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Messages from 99700

Article: 99700
Subject: Re: Specifying top level generics with XST 7.1
From: "Alain" <no_spa2005@yahoo.fr>
Date: 28 Mar 2006 08:30:33 -0800
Links: << >>  << T >>  << A >>
>From Xilinx Web site:

Q1. Can XST pass generics in the command line?
A1. This feature is currently not supported. Support for this feature
is planned for ISE 9.1i.

But you can pass generic via instantiation and/or at the top, use a
package to define your constant. That's what I do and It works.


Article: 99701
Subject: combinatorial always blocks + for-loops in XST
From: "Jeff Brower" <jbrower@signalogic.com>
Date: 28 Mar 2006 08:41:04 -0800
Links: << >>  << T >>  << A >>
All-

I'm using Spartan 3 + XST 7.1sp4.  In the code below, is there a way to
use a combinatorial always block and a for-loop to make it more
readable and not take 32 lines of source?

-Jeff


wire [31:0] a;
reg [7:0] b [31:0];
reg [2:0] bit;

assign a = {
             b[31][bit],
                :
                :
             b[10][bit],
             b[9][bit],
             b[8][bit],
             b[7][bit],
             b[6][bit],
             b[5][bit],
             b[4][bit],
             b[3][bit],
             b[2][bit],
             b[1][bit],
             b[0][bit]
           };


Article: 99702
Subject: basic doubts about chipscope pro
From: "Subhasri krishnan" <subhasri.krishnan@gmail.com>
Date: 28 Mar 2006 08:54:44 -0800
Links: << >>  << T >>  << A >>
Hi all,
The design that I am working on is becoming increasingly difficult to
debug and so I am trying to use chipscope pro. I tried some basic
modules to familiarize myself with the tool and I have some basic
questions about it. Can I capture more than 16384 samples? Can I
capture more samples if I have a device with more gates than with
lesser gates. i.e say XC3S200 Vs XC3S1500? I do not understand the
concept of trigger ports. Suppose the whole design is based on the
clock input to the fpga and the fpga is used as a memory controller,
then what are the trigger ports? And should the output be triggered? I
understand these are very basic questions and I tried to use google and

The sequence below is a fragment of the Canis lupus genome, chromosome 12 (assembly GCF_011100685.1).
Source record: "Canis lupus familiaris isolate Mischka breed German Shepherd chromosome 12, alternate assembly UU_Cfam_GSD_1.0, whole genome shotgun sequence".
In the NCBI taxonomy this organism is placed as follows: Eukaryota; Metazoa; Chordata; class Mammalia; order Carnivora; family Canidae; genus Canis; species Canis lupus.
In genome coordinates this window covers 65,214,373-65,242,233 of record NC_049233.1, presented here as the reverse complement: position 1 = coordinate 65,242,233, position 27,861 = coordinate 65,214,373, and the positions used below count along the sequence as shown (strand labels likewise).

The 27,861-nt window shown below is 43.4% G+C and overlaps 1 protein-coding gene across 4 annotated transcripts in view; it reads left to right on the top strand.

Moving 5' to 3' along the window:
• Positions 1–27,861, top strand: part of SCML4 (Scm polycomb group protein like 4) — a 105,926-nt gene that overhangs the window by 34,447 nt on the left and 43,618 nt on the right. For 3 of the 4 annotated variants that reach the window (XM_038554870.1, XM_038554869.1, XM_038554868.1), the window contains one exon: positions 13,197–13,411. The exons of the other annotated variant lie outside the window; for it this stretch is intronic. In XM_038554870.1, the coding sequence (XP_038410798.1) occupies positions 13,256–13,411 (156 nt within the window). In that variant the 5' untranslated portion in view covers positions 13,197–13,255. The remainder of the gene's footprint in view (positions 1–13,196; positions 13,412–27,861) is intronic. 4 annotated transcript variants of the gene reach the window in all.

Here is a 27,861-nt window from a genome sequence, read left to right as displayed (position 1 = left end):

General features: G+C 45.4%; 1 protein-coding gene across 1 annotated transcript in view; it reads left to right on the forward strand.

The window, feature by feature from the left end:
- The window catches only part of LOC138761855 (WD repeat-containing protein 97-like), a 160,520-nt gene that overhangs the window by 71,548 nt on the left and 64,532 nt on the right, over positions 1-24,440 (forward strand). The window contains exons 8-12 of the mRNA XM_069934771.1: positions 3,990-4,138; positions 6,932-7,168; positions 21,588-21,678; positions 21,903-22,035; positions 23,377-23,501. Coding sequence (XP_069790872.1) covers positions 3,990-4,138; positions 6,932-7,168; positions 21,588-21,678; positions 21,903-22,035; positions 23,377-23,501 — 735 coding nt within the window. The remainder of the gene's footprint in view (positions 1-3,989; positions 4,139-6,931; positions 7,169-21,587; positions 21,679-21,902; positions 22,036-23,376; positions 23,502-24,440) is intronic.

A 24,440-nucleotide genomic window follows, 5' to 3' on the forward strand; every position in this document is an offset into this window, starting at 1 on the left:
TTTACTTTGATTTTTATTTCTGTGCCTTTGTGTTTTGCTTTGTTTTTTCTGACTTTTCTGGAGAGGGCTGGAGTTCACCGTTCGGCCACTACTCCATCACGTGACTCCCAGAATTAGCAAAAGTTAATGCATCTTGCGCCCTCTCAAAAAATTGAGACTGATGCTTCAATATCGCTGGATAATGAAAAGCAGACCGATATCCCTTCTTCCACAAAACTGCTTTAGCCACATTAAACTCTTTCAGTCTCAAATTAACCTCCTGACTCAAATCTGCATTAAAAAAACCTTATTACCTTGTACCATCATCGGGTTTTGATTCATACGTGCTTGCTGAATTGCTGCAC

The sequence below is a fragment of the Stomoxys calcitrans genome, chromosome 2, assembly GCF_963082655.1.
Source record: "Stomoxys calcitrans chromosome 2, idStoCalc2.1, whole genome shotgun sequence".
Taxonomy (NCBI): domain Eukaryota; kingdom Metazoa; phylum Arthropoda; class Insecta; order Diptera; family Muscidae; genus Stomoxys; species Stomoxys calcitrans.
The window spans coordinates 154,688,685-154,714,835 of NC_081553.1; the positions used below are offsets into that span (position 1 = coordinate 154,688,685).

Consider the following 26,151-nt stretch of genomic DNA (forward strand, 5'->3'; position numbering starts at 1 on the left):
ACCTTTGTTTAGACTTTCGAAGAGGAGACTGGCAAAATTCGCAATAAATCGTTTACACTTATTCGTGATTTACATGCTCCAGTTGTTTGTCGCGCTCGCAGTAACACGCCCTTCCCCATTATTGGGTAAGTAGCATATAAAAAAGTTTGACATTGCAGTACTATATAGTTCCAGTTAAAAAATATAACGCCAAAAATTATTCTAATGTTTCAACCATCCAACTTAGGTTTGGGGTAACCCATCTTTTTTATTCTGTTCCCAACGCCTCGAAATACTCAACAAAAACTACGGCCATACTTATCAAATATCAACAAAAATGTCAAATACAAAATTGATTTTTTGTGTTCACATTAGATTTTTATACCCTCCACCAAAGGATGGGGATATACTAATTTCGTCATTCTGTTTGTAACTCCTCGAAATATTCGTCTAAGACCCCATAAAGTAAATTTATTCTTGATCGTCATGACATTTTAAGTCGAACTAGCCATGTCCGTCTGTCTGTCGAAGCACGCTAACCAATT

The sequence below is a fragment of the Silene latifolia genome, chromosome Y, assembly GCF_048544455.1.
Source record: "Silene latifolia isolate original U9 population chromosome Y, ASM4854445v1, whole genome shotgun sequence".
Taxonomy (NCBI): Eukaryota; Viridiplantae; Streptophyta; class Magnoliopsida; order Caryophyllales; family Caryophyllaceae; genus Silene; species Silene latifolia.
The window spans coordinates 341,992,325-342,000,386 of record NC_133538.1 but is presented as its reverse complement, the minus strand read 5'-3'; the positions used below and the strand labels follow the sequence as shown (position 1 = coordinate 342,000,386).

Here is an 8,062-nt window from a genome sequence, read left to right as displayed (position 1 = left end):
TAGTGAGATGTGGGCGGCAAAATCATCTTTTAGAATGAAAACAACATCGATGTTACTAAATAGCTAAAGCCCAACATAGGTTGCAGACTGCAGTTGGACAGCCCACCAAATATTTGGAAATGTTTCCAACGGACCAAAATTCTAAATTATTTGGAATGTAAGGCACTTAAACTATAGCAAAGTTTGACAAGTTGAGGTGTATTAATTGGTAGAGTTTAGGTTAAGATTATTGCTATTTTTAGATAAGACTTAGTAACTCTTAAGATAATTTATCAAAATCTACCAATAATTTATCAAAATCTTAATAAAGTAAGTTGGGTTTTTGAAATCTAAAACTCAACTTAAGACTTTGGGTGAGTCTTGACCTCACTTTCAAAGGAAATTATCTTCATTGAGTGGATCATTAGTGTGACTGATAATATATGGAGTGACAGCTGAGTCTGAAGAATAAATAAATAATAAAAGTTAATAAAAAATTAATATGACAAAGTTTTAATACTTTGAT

the user guide to find the answer to this. If there are any basic
documents that I can refer then please point me to it.
Thanks
Subhasri.K


Article: 99703
Subject: Re: combinatorial always blocks + for-loops in XST
From: "John_H" <johnhandwork@mail.com>
Date: Tue, 28 Mar 2006 17:08:36 GMT
Links: << >>  << T >>  << A >>
"Jeff Brower" <jbrower@signalogic.com> wrote in message 
news:1143564063.943670.85530@i40g2000cwc.googlegroups.com...
> All-
>
> I'm using Spartan 3 + XST 7.1sp4.  In the code below, is there a way to
> use a combinatorial always block and a for-loop to make it more
> readable and not take 32 lines of source?
>
> -Jeff

This should work:

integer i;
always @*
  for( i=0; i<32; i=i+1 )
    a[i] = b[i][bit]; 



Article: 99704
Subject: Re: Altera web site inaccessible
From: tcollera@altera.com
Date: 28 Mar 2006 09:13:06 -0800
Links: << >>  << T >>  << A >>
The problem has been rectified as of 4:00 gmt yesterday. We appologize
for any inconvenience this has caused.

Tim Colleran
Altera Corp.


Article: 99705
Subject: Re: combinatorial always blocks + for-loops in XST
From: "Jeff Brower" <jbrower@signalogic.com>
Date: 28 Mar 2006 09:22:55 -0800
Links: << >>  << T >>  << A >>
Thanks John...

XST complains that a is a wire.

-Jeff


Article: 99706
Subject: Re: C-based FPGA programming/mixed languages
From: fpga_toys@yahoo.com
Date: 28 Mar 2006 09:35:48 -0800
Links: << >>  << T >>  << A >>

The Other Guy wrote:
> I will investigate SystemC some more, although as it is based on C++
> classes, it was a route I was hoping to avoid (I prefer C). FpgaC
> appears to be able to output VHDL as well, but I have been unable to get
> any output from it that looks like it does anything other than
> initialize values to 0.

Yeah, that has been a pain for me too. Variable initialization is very
high on the features development list for FpgaC as the cost to create a
mux and assign values is much higher than "free' as initialization
would offer.  I'm not sure yet if it will be included in Beta-3 during
April,
or Beta-4 during June, but it will be part of one of the next two
beta's.


Article: 99707
Subject: Re: deglitching a clock
From: Joerg <notthisjoergsch@removethispacbell.net>
Date: Tue, 28 Mar 2006 17:37:31 GMT
Links: << >>  << T >>  << A >>
Hello John,

> 
>>Have you tried another brand of 16MHz clock oscillator? Farnell have
>>heaps of alternative parts avaialble off the shelf  in a variety of
>>packages.
> 
> What's a Farnell?
> 

Bill is in Europe. Farnell is one of the distributors over there and 
AFAIK cooperates with Newark on this side of the pond.

> 
> We could have sent them a small ferrite disk, to be glued into the top
> of the board over the clock trace (we'd of course furnish a tube of
> glue, no extra charge) that would fix it too. But I think the ROM swap
> is more professional and managerial.
> 

Cool. You could ship these in prescription med containers and call it 
"Extra Strength Larkinin" or something like that. With luck someone will 
later claim that they cure rheumatism and you'd have a new biz line that 
probably makes more money than anything before.